Finance

iSelect shares plummet after profit disappointment – but comparison sites still doing fine

Patrick Stafford /

Price comparison site iSelect has started its life on the ASX with a whimper, missing out on revenue targets for its first results announcement – and its shares have plummeted yet again. 

This morning, shares are down 11% to $1.44 at 12.00 AEST, well below the original listing price of $1.76. 

The performance echoes the company’s first day on the bourse, when shares dropped 15%.

But does this reflect badly on the rest of the price comparison and aggregation industry?

Not so much, industry veterans say.

“With iSelect, the company has a health insurance business which is quite mature,” says price comparison site Mozo’s managing director Rohan Gamble.

“But they still have several early stage businesses within the company and it’s going to take time for those to get going.”

After listing in June – after several years of speculation – iSelect experienced a disappointing start, falling 29 cents on its first day of trading to $1.56. Yesterday’s announcement resulted in a drop of 6% to $1.62.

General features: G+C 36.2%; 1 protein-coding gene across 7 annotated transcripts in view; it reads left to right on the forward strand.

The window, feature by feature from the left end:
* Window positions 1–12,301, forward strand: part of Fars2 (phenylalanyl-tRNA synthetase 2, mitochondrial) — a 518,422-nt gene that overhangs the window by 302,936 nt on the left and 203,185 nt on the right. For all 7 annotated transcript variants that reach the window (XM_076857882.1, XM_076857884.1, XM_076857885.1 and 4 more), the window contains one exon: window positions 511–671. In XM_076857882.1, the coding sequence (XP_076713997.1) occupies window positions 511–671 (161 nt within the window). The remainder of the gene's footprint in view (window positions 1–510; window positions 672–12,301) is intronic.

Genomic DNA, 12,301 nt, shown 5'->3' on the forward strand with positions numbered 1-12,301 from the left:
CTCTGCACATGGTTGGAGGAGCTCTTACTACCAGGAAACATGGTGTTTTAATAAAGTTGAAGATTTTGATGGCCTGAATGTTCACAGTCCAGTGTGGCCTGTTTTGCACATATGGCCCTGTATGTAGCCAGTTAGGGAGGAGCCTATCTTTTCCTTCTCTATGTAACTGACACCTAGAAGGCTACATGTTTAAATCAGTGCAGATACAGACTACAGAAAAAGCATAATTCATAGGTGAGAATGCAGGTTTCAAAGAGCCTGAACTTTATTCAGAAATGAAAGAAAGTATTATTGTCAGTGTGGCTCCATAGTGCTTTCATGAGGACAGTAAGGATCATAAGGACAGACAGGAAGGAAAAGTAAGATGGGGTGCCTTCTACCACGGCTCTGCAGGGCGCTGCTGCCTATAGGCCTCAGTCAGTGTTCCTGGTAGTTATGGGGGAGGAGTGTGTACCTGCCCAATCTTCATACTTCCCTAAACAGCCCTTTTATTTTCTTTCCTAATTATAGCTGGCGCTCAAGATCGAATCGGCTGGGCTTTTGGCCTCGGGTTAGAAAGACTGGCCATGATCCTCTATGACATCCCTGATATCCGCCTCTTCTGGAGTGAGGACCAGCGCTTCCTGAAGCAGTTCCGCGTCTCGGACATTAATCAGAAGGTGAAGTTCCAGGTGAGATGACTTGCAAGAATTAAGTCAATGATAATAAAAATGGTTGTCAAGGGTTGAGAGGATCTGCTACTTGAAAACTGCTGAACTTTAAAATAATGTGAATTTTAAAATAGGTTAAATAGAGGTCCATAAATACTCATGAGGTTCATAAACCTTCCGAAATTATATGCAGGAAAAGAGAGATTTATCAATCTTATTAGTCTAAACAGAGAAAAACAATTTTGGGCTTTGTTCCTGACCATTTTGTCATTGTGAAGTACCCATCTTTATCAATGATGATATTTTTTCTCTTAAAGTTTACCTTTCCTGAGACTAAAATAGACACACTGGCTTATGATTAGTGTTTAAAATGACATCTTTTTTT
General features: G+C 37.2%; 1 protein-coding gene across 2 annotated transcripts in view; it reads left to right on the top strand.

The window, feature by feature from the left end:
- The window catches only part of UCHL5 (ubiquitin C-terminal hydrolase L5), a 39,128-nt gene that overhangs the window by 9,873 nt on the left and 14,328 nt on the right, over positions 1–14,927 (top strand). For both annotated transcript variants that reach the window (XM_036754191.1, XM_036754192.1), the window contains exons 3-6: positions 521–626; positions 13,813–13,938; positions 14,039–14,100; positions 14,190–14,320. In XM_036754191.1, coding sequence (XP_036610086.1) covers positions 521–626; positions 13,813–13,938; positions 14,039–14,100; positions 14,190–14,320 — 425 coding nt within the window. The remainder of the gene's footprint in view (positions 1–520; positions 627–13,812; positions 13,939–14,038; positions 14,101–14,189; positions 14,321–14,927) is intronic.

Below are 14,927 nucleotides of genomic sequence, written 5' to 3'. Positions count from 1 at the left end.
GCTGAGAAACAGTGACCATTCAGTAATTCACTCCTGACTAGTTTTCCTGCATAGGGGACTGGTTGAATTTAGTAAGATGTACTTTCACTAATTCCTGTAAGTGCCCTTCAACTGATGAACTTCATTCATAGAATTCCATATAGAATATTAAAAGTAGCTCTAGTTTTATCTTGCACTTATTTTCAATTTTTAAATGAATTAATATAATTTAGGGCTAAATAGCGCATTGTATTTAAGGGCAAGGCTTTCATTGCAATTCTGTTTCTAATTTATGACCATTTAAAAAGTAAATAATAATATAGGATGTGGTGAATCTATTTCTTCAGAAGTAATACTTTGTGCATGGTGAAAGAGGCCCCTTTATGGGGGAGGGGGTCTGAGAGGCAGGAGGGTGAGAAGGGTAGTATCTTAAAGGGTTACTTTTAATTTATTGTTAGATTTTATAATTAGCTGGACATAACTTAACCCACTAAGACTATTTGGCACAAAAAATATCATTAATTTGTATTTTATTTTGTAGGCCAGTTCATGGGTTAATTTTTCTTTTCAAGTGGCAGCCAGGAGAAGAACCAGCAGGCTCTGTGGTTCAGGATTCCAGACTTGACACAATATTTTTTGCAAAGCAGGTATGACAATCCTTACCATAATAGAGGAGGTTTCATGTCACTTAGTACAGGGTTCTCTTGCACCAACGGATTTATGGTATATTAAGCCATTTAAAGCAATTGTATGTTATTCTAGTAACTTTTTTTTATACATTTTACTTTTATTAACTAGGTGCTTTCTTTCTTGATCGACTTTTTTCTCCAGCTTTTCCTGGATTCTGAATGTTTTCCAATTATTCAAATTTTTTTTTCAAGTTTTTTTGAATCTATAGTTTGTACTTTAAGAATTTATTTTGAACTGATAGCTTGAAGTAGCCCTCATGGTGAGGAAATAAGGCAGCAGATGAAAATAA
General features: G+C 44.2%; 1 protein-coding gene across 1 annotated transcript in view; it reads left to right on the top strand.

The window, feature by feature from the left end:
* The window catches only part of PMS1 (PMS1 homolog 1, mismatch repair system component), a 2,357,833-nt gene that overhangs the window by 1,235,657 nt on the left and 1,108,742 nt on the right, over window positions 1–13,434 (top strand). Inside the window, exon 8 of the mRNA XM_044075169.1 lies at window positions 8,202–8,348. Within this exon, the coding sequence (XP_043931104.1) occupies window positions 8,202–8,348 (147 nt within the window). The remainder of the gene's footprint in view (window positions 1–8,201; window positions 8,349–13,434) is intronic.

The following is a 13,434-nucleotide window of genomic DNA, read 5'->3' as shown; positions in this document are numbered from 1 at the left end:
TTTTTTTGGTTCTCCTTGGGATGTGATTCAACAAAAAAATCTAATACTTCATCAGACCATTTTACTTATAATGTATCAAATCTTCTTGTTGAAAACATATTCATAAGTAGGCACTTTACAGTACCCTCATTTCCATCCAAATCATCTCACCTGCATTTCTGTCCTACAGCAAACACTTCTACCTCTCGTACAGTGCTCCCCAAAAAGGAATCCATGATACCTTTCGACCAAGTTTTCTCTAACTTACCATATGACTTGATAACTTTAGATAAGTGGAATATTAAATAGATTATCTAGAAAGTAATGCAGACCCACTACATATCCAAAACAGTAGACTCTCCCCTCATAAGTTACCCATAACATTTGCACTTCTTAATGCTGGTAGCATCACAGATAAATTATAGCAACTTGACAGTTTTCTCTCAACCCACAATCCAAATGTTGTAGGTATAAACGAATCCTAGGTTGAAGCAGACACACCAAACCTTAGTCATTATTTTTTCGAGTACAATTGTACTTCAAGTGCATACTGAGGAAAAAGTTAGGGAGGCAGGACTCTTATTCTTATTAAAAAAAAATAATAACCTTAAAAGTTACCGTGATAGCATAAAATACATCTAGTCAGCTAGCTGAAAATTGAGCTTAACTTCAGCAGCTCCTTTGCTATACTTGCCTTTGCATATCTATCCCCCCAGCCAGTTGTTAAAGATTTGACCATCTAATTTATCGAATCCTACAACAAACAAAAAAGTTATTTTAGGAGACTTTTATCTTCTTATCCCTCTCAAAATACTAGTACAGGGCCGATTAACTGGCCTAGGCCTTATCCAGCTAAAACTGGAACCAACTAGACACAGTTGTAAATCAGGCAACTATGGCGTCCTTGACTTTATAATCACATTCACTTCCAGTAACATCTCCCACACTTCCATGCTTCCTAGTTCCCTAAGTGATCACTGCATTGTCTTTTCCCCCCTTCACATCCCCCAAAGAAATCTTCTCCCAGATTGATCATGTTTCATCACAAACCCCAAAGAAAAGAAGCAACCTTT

iSelect reported a full-year net profit of $13.4 million yesterday, on revenue of $118 million. Earlier this year, in its prospectus, the company predicted revenue of $121.6 million and profit of $14.5 million.

Chief executive Matt McCann said the changes to the private health rebate had impacted business.

“We saw people make lower-price purchases in terms of their private health insurance policies,” he told Fairfax.

“But demand for private health insurance is still strong, the market is still growing.”

iSelect is seen as the darling of the Australian product aggregation industry, having been the first to achieve massive success and a listing. While this setback could be seen as a slight, Gamble says the nature of the industry is too popular and growing too quickly to ignore.

“iSelect is not really an online business,” he says. “I don’t even see them as a competitor, they’re running an offline call centre business at the end of the day.”

“All of this comes down to perspective – they’ve had a cracking valuation.”

Earlier this year, Catcha Group chief executive Patrick Grove said aggregation sites and services businesses would be part of the next wave of successful online enterprises in Australia.

The success of the comparison industry has attracted regulators’ attention – in December 2012 the Australian Securities and Investments Commission released a warning saying it would keep a close eye on the sector.

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Patrick Stafford

Patrick Stafford is a freelance journalist and a former deputy editor of SmartCompany.

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